Posted on 12 October 2012
The Nobel Peace Prize for 2012 has been awarded to the European Union for its commitment to peace over more than 60 years.
The announcement was made by Thorbjørn Jagland, chairman of the Norwegian Nobel Committee, this morning in Oslo. The committee praised the Union for its contribution “to the advancement of peace and reconciliation, democracy and human rights in Europe".
Jagland said the awarded was not intended to solve the euro zone crisis, although EUI President Marise Cremona said the decision was timely: “This is a good moment to recognise the significant contribution made by the European Union to peace within Europe and the challenge and responsibility we face in contributing to peace in the wider world.”
The committee drew on past decades to highlight the EU’s role in promoting reconciliation between France and Germany after World War II, welcoming eastern European states as members after the fall of the Berlin Wall and more recently negotiating with the Balkan states.
Ulrich Krotz, international relations professor at the EUI, welcomed this long-term reflection: “At times of fundamental crises – perhaps the deepest since the treaties of Paris  and Rome  and cutting at the very core of the European project – the Nobel Committee has put the overall achievement of the European project in historical perspective.”
“It steps away from the hysterias of the day to remind Europeans and others of the historical dimensions of the Union as a whole,” he added.
A co-director of the European Union Democracy Observatory on Citizenship, EUI professor Rainer Bauböck said that the committee’s decision reminded Europeans not to lose sight of past achievements amidst the turmoil of the current crisis. “I think it’s very positive because it does send a political signal that euro-scepticism is not the response – we need more Europe in order to get out of the crisis,” he said, referring to discussions underway in the United Kingdom over a referendum on EU membership. Bauböck described the EU as “the most successful peace creation regime in world history,” and today’s decision as “totally in line with what the Nobel Peace Prize should be doing”.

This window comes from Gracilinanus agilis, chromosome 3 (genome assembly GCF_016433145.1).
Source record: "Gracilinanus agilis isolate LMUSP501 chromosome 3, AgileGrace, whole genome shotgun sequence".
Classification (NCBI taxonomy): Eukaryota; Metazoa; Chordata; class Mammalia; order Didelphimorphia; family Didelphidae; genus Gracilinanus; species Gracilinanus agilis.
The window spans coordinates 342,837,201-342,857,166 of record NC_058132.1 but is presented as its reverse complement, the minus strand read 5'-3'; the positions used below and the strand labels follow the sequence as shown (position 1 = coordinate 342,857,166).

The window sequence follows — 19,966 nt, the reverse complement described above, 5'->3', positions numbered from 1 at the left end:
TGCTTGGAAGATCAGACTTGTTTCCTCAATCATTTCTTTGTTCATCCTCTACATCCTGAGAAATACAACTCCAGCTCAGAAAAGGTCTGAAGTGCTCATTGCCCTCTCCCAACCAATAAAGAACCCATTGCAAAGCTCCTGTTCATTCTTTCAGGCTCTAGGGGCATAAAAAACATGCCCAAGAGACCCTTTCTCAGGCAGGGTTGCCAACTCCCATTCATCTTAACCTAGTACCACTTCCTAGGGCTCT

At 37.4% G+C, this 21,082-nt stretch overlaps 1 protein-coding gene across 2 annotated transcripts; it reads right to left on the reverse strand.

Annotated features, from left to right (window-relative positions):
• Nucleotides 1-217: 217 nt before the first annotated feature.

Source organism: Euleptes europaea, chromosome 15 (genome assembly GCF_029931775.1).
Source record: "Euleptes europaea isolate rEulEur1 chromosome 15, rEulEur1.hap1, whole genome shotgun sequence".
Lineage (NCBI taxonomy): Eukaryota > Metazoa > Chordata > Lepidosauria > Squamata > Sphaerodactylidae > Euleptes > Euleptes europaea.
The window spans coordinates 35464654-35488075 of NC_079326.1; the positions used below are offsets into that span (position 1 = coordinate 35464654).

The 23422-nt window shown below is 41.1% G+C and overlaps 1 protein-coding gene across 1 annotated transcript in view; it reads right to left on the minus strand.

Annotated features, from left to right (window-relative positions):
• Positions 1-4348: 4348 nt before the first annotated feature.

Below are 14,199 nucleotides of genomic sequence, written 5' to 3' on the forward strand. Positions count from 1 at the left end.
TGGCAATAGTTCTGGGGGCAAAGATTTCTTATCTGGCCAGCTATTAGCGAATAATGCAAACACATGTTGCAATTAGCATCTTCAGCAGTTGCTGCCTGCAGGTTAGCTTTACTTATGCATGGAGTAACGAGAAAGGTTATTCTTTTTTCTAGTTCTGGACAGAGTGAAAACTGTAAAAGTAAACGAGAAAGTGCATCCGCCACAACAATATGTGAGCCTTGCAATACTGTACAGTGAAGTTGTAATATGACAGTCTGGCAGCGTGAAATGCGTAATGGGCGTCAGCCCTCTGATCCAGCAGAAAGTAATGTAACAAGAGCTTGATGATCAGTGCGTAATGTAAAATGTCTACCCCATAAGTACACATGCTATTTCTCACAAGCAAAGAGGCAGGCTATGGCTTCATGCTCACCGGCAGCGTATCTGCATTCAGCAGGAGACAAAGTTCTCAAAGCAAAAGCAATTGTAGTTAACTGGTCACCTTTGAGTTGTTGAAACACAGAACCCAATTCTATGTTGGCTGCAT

European leaders in Brussels were quick to express their gratitude. José Manuel Barroso, president of the European Commission, described the news as “a great honour for all the 500 million citizens of Europe, for all the Member States and all the European institutions”.
“The Nobel Peace Prize Committee and the international community are now sending a very important message to Europe that the European Union is something very precious, that we should cherish it for the good of Europeans and for the good of the entire world.”
President of the European Council Herman Van Rompuy said the award was the “strongest possible recognition of deep political motives behind our union,” while the EU High Representative Catherine Ashton said she was “delighted” by the award which recognised how “historical enemies have become close partners and friends” within the EU framework.
The five members of the Nobel Committee, selected from the Norwegian parliament, voted unanimously for the EU against nominees including a Russian human rights group and bloggers who participated in the Arab Spring. The EU is not the first organisation to win the award; previous recipients include Amnesty International, the International Committee of the Red Cross and the United Nations.
The news completes a week of prize announcements, including the Nobel Prize for Physics, awarded on Tuesday to David J Wineland and Serge Haroche, who has been funded by the European Research Council.
(Text by Rosie Scammell)